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Finger Food

Pan Mieng - Pan means to form a cup made of a salad or cabbage leaf with your fingers while mieng is the name for the way this assortment is presented and subsequently eaten.

Finger-Food

Family members, friends and guests joining in the meal wrap pieces of grilled fish, sausage or any meaty bits on hand in a leaf or a in thin rice paper sheet soaked in water.

To this pan add pickings from the keuang kiang - mint, spring onion, peanuts, chilli, garlic, shallots, star fruit, ginger, lemon grass, white rice noodles - crispy pork skin for fish - round eggplants and whatever waiting to be smothered by a sauce (jeow).

Proceed to pop this little package into your mouth - one bite different from the next. This languorously extends the mealtime to allow for talk and gossip to pass the time of the day in a most leisurely and convivial atmosphere.

The typical jeow is a dip made of pineapple, chillies and garlic, tamarind paste and fermented fish, sugar and salt.

Pan Mieng 'Pa' (fish) is the most common version given the number of rivers in Laos which, as the providers of fish, are the principal source of protein for people's daily diet; it's available in abundance and inexpensive - go fishing.

The most popular fish nowadays is Pa Nin (an import, admittedly - tilapia - thanks to one Cleopatra) ever so easyly raised in floating water farms up and down the Maekong. The meat is firm with a pronounced flavour and a bone structure that accommodates amateurs.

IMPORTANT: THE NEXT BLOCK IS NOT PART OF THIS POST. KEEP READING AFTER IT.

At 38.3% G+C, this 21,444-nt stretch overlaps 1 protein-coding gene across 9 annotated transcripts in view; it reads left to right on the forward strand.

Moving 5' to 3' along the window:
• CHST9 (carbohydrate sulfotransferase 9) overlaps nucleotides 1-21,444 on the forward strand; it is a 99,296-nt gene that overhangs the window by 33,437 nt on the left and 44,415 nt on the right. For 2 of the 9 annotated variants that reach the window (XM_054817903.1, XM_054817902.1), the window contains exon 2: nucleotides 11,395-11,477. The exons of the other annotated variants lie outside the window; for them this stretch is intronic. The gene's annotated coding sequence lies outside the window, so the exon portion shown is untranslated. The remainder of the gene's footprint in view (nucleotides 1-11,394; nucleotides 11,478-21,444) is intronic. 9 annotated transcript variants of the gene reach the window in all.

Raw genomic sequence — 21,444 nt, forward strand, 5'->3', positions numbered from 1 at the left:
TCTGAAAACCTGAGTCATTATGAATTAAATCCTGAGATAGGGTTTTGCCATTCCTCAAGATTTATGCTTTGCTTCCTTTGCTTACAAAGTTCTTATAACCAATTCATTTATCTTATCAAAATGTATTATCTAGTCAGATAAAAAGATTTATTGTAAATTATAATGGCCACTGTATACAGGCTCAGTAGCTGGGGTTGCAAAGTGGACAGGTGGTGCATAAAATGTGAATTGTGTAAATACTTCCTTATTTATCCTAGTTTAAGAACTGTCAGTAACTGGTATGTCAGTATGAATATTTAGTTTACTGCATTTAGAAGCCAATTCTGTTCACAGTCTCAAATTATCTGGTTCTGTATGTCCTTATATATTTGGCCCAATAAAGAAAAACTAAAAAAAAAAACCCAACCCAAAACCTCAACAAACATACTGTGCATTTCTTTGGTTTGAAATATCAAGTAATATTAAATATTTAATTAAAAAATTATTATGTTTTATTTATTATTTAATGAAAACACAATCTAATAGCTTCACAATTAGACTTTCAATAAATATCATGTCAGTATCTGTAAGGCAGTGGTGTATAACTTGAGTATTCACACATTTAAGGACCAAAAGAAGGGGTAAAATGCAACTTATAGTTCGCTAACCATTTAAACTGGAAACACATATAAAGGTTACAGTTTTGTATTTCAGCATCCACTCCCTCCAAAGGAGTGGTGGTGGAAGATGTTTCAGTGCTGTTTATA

Push an honest stalk of lemon grass down its throat, coat it with a generous layer of coarse salt and... well., grill it ... slowly and gently.

Yoh Khao, that's 'wrapped rice' according to the country of origin, Vietnam, or 'spring rolls' to you and me, like in spring - like in fresh.

Basically it is any kind of mixed salad minus dressing rolled up in soft rice paper and eaten as finger food. It is served with some out of this world sweet & sour peanut or fruit & honey sauces. For choice you may want to add glass noodles, sliced omelette, minced pork or smoked salmon.

The greasy fried kind has no place in Lao cooking though tourists love them, in flagrant contradiction to their name!

Source: http://www.tropicaldesignfz.net/articles/article02.html


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We liked the Elephant Trekking in Champasak and the shopping in the Pakse markets. J&S Gentner.
F. White.